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New EU VAT rules add another layer of complexity to European startup ecosystem

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Written by Guest Author

New VAT rules created by the European Union aim to stop multionationals like Apple or Amazon from paying low VAT in the EU. However, these measures will also affect startups by adding a layer of complexity.

 

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This is a guest post from Quaderno, a Spanish startup that offers the simplest way to bill your customers without programming a single line of code. Javier Sanz does marketing for Quaderno.

In a step to avoid big companies like Google or Amazon from paying fewer taxes in countries such as Ireland or Luxembourg, new VAT rules for Europe come into force in less than 2 weeks.

The VAT associated to digital products and services was previously charged in the country of the supplier. However, starting on Juanuary 1st new rules state that it will be payable in the country of residence of the buyer, regardless of where the company is located within the European Union.

In other words, until now if you were selling products and services online (ie. a Spain-based SaaS with 21% VAT) you had to charge VAT according to the country where your company is registered. From now on you will have to add this VAT depending on the country of your client. (ie. a Spain-based SaaS will add 20% VAT if the buyer is French, 25% if is Danish, and so on).

Does this new law affect your startup? Here’s the criteria

The upcoming VAT rules will affect all digital services/products provided from Europe. Some examples of what a digital service is are: online & downloadable games, ebooks, movies, SaaS, websites, hosting, etc. A digital service or product can be defined by the following criteria:

  • It’s a service, not a physical good.
  • It’s provided via the Internet or an electronic network.
  • The supply is fully automated or requires minimal human intervention.
  • It’s based on information technology.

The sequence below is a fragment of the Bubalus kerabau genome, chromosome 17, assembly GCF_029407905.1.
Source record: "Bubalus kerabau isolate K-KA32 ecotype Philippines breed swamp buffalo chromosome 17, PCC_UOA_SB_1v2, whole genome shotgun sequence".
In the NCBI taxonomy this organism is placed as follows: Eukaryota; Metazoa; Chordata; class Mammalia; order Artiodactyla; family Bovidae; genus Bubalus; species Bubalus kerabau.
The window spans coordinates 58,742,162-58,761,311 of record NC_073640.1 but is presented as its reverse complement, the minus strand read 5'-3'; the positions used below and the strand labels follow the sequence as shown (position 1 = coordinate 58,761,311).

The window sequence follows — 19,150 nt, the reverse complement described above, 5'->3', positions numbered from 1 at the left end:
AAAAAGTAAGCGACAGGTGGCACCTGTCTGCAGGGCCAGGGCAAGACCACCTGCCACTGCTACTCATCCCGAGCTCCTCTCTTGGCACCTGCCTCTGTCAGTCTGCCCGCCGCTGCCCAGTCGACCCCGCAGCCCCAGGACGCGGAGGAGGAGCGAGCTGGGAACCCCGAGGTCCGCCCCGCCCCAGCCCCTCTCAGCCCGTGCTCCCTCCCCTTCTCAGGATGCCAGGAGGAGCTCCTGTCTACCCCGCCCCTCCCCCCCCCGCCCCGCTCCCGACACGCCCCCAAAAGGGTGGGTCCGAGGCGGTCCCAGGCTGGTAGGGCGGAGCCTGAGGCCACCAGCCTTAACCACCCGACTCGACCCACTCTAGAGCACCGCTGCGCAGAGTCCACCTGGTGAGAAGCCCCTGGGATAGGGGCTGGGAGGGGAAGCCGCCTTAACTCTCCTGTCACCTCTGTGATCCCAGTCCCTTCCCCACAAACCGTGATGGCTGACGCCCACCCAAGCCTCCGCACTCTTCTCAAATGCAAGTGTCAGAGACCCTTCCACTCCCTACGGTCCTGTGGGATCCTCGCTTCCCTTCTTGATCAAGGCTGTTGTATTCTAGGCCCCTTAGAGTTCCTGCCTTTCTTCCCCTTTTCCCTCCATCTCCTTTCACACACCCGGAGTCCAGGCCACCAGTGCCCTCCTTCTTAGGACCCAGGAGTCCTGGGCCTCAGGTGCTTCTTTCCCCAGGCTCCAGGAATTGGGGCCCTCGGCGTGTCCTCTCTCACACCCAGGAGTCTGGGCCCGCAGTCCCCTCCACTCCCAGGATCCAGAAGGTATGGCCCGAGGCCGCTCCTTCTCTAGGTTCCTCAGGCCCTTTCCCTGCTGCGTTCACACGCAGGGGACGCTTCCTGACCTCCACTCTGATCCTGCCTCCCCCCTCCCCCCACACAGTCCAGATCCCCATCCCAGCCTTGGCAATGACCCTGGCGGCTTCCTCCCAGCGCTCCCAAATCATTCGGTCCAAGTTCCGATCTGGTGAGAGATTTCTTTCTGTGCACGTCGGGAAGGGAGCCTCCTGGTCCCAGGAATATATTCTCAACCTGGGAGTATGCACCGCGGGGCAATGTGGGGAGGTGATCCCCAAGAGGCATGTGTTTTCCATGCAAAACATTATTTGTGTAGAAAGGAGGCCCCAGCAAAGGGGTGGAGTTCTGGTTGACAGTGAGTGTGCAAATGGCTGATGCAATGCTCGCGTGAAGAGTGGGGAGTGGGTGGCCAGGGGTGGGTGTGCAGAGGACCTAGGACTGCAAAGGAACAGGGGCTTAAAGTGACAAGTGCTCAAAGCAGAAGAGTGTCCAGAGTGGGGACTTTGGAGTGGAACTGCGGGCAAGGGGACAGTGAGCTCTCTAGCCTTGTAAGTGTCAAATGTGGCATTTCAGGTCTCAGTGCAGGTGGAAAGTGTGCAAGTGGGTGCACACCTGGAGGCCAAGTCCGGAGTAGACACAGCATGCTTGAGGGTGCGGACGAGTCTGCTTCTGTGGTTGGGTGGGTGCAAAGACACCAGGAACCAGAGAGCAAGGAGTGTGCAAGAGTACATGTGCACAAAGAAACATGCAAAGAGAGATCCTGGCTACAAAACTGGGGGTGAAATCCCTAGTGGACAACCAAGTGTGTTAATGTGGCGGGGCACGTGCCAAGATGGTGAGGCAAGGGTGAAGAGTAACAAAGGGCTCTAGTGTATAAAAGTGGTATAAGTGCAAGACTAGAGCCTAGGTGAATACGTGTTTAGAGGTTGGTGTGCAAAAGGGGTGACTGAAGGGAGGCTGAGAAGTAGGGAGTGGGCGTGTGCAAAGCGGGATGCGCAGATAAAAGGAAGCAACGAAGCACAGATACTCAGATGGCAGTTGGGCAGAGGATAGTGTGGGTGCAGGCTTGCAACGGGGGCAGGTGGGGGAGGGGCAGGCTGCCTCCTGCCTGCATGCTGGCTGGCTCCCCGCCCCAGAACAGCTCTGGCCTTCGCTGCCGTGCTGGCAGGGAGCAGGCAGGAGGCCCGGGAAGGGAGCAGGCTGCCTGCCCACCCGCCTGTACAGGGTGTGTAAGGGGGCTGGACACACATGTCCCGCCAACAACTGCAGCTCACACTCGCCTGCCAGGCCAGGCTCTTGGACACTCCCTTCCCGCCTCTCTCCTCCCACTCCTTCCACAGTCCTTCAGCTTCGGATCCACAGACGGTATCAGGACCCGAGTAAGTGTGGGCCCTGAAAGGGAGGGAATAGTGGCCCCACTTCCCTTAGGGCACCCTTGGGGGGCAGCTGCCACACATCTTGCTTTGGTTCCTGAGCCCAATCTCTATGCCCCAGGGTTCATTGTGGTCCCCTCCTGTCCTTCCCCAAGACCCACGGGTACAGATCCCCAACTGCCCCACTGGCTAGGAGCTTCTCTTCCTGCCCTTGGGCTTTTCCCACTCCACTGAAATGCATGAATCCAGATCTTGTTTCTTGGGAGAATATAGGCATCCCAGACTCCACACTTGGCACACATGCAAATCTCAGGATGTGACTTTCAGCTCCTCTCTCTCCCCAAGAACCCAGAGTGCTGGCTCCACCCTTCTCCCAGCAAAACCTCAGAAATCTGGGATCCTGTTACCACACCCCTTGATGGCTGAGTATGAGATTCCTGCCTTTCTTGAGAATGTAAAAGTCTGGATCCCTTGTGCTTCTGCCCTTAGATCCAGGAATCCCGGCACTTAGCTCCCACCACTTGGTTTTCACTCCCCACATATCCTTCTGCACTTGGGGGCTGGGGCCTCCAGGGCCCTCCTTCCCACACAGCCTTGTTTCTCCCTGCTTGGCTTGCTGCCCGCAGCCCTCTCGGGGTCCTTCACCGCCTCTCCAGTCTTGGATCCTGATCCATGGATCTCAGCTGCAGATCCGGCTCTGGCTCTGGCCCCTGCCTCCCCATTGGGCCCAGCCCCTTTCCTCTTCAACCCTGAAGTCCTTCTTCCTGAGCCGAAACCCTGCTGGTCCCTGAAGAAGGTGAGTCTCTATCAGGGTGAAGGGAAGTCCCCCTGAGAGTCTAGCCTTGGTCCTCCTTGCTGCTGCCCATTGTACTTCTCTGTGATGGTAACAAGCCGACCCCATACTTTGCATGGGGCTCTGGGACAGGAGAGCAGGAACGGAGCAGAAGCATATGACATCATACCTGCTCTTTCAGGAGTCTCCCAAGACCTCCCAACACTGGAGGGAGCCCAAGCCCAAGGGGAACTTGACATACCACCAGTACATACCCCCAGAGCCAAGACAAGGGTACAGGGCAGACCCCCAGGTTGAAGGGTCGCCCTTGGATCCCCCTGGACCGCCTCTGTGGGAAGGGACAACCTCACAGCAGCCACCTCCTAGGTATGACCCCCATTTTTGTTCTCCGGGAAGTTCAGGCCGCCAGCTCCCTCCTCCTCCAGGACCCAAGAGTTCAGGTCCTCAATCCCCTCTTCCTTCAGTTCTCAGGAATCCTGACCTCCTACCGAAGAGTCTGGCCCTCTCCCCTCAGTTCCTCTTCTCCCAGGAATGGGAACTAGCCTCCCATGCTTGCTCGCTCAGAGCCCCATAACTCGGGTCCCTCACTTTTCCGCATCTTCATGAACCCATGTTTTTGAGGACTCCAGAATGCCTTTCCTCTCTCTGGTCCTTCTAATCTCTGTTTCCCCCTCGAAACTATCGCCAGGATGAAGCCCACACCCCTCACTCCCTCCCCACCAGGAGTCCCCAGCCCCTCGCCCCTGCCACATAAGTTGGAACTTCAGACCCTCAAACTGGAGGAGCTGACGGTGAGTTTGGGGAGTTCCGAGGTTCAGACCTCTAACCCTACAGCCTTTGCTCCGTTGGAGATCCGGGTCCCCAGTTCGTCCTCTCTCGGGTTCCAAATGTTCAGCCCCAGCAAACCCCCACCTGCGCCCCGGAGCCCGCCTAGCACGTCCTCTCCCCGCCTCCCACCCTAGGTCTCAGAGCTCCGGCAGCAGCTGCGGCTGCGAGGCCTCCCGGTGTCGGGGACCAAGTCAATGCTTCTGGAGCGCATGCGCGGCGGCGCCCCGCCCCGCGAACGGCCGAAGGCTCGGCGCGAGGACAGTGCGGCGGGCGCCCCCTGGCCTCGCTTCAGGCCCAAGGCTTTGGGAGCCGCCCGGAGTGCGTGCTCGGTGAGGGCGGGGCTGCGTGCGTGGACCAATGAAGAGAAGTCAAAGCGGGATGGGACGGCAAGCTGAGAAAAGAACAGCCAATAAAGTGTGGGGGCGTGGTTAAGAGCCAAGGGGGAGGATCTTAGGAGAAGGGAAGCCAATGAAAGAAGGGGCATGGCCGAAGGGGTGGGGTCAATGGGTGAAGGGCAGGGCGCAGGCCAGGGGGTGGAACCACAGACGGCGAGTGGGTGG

Validating the location of the buyer will be really important as it will determine what VAT to add. With the reform, you will have to track at least 3 of the following data points (IP, card country issuer, country code of the SIM card, billing address of the buyer, etc) to validate the location of your buyer. Also, from now on it is mandatory to keep records of all transactions for the next 10 years.

More information about what products are being affected by this reform -or what can be considered a non-company client- can be found in this post.

This new law applies to all companies selling products and services to European clients, so even if your company is not based in the EU you will have to comply with these rules.

It only affects sales to consumers, not businesses

The EU VAT for digital services only affects sales done to private consumers. The only way to know if a customer is either a consumer or a business is by asking for their VAT number: if your final customer does not provide this number, you must consider him/her as a consumer and charge the VAT accordingly.

But that’s not all. There is another tricky thing that is making every SME freak out. Companies and startups will have to manage different VAT additions depending on the country of their clients… and also to present the VAT return in each of those countries. For this purpose, the EU has created Mini-One-Stop-Shop (MOSS). It’s a service that allows you to avoid registering for VAT in every country. You charge the correct amount of VAT for each sale and then report it in your MOSS return, and pay the VAT due. The MOSS then distributes the VAT correctly to each country.

These new laws have been created to keep multinationals such as Amazon or Google from establishing their headquarters in countries with low VAT rates (Ireland or Luxembourg, for example), but it will no doubt also affect small and medium-sized startups. These have been complaining about the fact that this is just another obstacle in the way of building their products. Adding different VATs depending on their clients’ location can jack up the price up for some of their clients, perhaps forcing startups to pay less attention to what really matters, their products.

Spanish startup Quaderno has been working on a solution to automate this tedious task. Born as an invoice generator for Stripe accounts, it has develop its own javascript library to help online businesses manage their subscriptions and comply with new EU VAT rules. They also provide a solution for PayPal users and fully API for developers.

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